The need is clear: Americans with disabilities make up nearly one-fifth of our population. Yet the unemployment rate among them is twice that of the population overall. For women and minorities with disabilities, the rates are even higher.
CVS Health is committed to breaking down the employment barriers faced by people with disabilities, including limited access to skills training, and, too often, unfairly low expectations. That’s why our Workforce Initiatives team is working hard to provide people across our nation equal access to the security and prosperity that stable jobs and stable communities provide.
Over the past two decades, the team has developed relationships with vocational rehabilitation agencies, non-profits, and schools to provide job coaching, mentoring, training and follow-up support. These collaborations have yielded successful skills development programs, job training, and placement opportunities for individuals with intellectual and developmental disabilities, as well as visually impaired students.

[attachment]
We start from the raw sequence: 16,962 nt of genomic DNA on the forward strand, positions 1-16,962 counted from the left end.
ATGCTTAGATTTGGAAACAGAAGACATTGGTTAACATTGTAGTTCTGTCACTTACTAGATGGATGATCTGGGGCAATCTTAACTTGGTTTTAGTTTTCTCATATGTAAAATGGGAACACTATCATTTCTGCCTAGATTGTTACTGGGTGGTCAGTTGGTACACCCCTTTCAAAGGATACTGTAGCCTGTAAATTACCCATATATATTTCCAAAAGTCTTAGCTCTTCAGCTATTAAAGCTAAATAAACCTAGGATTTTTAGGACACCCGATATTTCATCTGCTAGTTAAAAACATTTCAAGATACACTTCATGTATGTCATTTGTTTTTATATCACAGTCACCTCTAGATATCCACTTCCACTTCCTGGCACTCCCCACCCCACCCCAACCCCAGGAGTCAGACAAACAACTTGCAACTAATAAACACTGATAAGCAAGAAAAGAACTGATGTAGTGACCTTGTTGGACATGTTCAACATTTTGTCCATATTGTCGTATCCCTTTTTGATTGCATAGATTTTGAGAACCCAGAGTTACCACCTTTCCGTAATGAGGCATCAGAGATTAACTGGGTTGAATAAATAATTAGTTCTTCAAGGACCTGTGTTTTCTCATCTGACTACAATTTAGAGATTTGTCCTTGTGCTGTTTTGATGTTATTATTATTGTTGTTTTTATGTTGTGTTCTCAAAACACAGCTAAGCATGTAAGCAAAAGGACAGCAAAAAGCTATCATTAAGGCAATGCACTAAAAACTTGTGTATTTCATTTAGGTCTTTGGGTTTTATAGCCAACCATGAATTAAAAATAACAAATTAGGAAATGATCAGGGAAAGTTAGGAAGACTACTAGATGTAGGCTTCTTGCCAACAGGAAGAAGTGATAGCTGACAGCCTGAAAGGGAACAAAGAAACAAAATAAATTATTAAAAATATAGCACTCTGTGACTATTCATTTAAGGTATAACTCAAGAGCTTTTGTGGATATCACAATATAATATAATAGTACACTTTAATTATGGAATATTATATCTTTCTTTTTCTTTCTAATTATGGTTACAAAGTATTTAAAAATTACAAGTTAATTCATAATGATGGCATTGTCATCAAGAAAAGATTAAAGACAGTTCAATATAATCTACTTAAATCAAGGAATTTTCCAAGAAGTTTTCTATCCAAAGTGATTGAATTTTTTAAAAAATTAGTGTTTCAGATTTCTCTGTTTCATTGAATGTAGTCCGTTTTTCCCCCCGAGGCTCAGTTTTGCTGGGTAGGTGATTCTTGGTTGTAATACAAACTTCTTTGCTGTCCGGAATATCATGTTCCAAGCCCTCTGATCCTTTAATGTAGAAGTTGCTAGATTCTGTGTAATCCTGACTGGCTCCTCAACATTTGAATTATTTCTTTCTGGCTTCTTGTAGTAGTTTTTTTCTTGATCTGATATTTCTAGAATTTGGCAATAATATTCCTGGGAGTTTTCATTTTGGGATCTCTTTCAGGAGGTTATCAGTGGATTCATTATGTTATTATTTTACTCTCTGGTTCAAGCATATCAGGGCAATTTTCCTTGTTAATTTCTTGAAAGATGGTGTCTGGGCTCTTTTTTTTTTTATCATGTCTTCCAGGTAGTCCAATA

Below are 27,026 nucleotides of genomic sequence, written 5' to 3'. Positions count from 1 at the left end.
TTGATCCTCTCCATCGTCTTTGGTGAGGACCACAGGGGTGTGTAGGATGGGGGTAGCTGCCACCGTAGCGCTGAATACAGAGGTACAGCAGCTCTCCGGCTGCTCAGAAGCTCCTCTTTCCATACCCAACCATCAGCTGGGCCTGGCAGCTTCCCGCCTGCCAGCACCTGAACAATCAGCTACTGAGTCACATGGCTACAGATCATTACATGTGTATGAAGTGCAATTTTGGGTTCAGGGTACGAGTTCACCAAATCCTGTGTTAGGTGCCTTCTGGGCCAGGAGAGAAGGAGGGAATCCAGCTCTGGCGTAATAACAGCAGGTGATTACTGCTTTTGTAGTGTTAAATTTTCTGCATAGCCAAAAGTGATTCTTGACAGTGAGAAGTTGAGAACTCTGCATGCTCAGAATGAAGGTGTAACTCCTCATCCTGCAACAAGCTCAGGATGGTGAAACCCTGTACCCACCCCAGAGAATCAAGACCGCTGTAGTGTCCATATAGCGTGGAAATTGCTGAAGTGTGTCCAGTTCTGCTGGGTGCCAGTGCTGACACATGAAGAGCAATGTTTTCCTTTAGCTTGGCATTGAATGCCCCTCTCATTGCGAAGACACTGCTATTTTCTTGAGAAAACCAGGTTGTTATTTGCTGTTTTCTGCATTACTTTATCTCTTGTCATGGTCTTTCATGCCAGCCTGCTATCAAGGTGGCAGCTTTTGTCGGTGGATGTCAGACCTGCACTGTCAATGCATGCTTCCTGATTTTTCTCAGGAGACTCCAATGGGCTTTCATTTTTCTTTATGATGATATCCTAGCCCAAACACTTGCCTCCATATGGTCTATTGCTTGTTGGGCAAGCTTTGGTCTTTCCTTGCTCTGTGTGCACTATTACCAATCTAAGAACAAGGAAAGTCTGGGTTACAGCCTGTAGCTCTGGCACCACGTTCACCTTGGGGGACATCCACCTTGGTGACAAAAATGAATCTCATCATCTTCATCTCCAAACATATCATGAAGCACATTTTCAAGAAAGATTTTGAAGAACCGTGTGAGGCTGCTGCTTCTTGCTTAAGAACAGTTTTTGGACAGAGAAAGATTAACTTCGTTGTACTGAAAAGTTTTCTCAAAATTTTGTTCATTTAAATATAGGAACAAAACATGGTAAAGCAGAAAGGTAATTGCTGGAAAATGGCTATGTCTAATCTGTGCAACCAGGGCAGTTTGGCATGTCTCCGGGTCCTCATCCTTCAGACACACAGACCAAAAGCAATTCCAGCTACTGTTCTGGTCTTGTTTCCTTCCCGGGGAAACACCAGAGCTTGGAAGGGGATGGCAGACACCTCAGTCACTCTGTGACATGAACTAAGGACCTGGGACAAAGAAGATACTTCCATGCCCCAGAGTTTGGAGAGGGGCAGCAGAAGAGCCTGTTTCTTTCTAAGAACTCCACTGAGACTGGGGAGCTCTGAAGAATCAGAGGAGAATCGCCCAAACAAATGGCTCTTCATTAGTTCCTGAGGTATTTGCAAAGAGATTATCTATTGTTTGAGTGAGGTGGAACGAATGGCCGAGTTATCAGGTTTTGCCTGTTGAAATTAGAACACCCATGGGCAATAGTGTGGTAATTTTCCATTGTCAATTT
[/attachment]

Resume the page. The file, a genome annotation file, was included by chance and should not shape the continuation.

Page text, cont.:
“Innovation comes from cultivating a workforce that fosters creativity and inclusion and reflects the diversity of our customers and the communities we serve,” says CVS Health VP of Workforce Strategies and Chief Diversity Officer David Casey. “As a pharmacy innovation company, we know that skilled, productive workers with disabilities can be brought successfully into the workforce, where they can make powerful contributions to our economy and our society.”
David recently joined Virginia Governor Terry McAuliffe to celebrate one of our most recent examples of how CVS Health is pursuing innovative workforce strategies, a mock CVS Pharmacy store within the Wilson Workforce and Rehabilitation Center (WWRC). The Center supports young people with disabilities and teaches them the retail and materials handling skills they need to gain meaningful employment, whether at CVS Pharmacy or another retailer.
Kayla Wayte, one of the first graduates of the program, has Asperger’s syndrome and says she has benefitted from the communications skills she built during her training. “It was my motivation in high school to get a real job, and [the program] really helped me be a good customer service person. Helping people in general is something I really, really love to do.”
In addition to our newest relationship with WWRC, CVS Health has partnered with dozens of other disability programs nationwide, including:
Michigan Commission for the Blind
California State Department of Rehabilitation
Learn more about how our commitment to diversity is a part of everything we do at CVS Health.